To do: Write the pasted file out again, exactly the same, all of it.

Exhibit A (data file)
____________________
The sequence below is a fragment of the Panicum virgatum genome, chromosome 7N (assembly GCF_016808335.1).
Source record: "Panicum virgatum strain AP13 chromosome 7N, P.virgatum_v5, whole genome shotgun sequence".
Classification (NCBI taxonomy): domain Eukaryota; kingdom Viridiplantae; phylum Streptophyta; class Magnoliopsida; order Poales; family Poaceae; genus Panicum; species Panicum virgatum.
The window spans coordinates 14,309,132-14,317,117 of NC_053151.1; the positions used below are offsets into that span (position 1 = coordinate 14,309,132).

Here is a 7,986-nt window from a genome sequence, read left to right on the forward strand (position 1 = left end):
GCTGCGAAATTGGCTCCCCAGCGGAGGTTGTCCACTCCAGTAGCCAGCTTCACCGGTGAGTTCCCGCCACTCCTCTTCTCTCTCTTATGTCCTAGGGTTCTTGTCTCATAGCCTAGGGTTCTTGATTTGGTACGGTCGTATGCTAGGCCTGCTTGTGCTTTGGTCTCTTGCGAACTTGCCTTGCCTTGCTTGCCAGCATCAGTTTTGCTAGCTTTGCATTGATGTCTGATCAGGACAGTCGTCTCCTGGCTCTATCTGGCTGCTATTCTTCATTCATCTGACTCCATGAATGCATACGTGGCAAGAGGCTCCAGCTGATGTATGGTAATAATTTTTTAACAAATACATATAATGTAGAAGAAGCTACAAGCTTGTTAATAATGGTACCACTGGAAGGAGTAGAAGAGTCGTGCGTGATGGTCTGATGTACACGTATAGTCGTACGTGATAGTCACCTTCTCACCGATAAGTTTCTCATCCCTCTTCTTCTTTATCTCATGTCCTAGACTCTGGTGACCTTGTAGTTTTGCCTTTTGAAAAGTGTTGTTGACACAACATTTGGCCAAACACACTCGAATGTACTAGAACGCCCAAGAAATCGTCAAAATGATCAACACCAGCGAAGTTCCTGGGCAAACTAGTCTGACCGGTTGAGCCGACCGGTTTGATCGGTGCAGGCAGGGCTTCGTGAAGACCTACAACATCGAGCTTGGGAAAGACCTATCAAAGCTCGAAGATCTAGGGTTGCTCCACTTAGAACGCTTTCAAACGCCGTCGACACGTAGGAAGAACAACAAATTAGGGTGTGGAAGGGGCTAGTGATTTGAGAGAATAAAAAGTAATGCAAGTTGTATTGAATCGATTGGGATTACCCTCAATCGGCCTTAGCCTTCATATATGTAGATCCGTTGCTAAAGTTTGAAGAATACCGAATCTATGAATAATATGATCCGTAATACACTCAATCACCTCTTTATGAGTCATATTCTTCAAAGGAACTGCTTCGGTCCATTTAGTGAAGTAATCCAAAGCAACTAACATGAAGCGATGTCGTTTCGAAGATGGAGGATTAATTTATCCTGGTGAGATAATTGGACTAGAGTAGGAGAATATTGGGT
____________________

The sequence below is a fragment of the Panicum virgatum genome, chromosome 7N (assembly GCF_016808335.1).
Source record: "Panicum virgatum strain AP13 chromosome 7N, P.virgatum_v5, whole genome shotgun sequence".
Classification (NCBI taxonomy): domain Eukaryota; kingdom Viridiplantae; phylum Streptophyta; class Magnoliopsida; order Poales; family Poaceae; genus Panicum; species Panicum virgatum.
The window spans coordinates 14,309,132-14,317,117 of NC_053151.1; the positions used below are offsets into that span (position 1 = coordinate 14,309,132).

Here is a 7,986-nt window from a genome sequence, read left to right on the forward strand (position 1 = left end):
GCTGCGAAATTGGCTCCCCAGCGGAGGTTGTCCACTCCAGTAGCCAGCTTCACCGGTGAGTTCCCGCCACTCCTCTTCTCTCTCTTATGTCCTAGGGTTCTTGTCTCATAGCCTAGGGTTCTTGATTTGGTACGGTCGTATGCTAGGCCTGCTTGTGCTTTGGTCTCTTGCGAACTTGCCTTGCCTTGCTTGCCAGCATCAGTTTTGCTAGCTTTGCATTGATGTCTGATCAGGACAGTCGTCTCCTGGCTCTATCTGGCTGCTATTCTTCATTCATCTGACTCCATGAATGCATACGTGGCAAGAGGCTCCAGCTGATGTATGGTAATAATTTTTTAACAAATACATATAATGTAGAAGAAGCTACAAGCTTGTTAATAATGGTACCACTGGAAGGAGTAGAAGAGTCGTGCGTGATGGTCTGATGTACACGTATAGTCGTACGTGATAGTCACCTTCTCACCGATAAGTTTCTCATCCCTCTTCTTCTTTATCTCATGTCCTAGACTCTGGTGACCTTGTAGTTTTGCCTTTTGAAAAGTGTTGTTGACACAACATTTGGCCAAACACACTCGAATGTACTAGAACGCCCAAGAAATCGTCAAAATGATCAACACCAGCGAAGTTCCTGGGCAAACTAGTCTGACCGGTTGAGCCGACCGGTTTGATCGGTGCAGGCAGGGCTTCGTGAAGACCTACAACATCGAGCTTGGGAAAGACCTATCAAAGCTCGAAGATCTAGGGTTGCTCCACTTAGAACGCTTTCAAACGCCGTCGACACGTAGGAAGAACAACAAATTAGGGTGTGGAAGGGGCTAGTGATTTGAGAGAATAAAAAGTAATGCAAGTTGTATTGAATCGATTGGGATTACCCTCAATCGGCCTTAGCCTTCATATATGTAGATCCGTTGCTAAAGTTTGAAGAATACCGAATCTATGAATAATATGATCCGTAATACACTCAATCACCTCTTTATGAGTCATATTCTTCAAAGGAACTGCTTCGGTCCATTTAGTGAAGTAATCCAAAGCAACTAACATGAAGCGATGTCGTTTCGAAGATGGAGGATTAATTTATCCTGGTGAGATAATTGGACTAGAGTAGGAGAATATTGGGT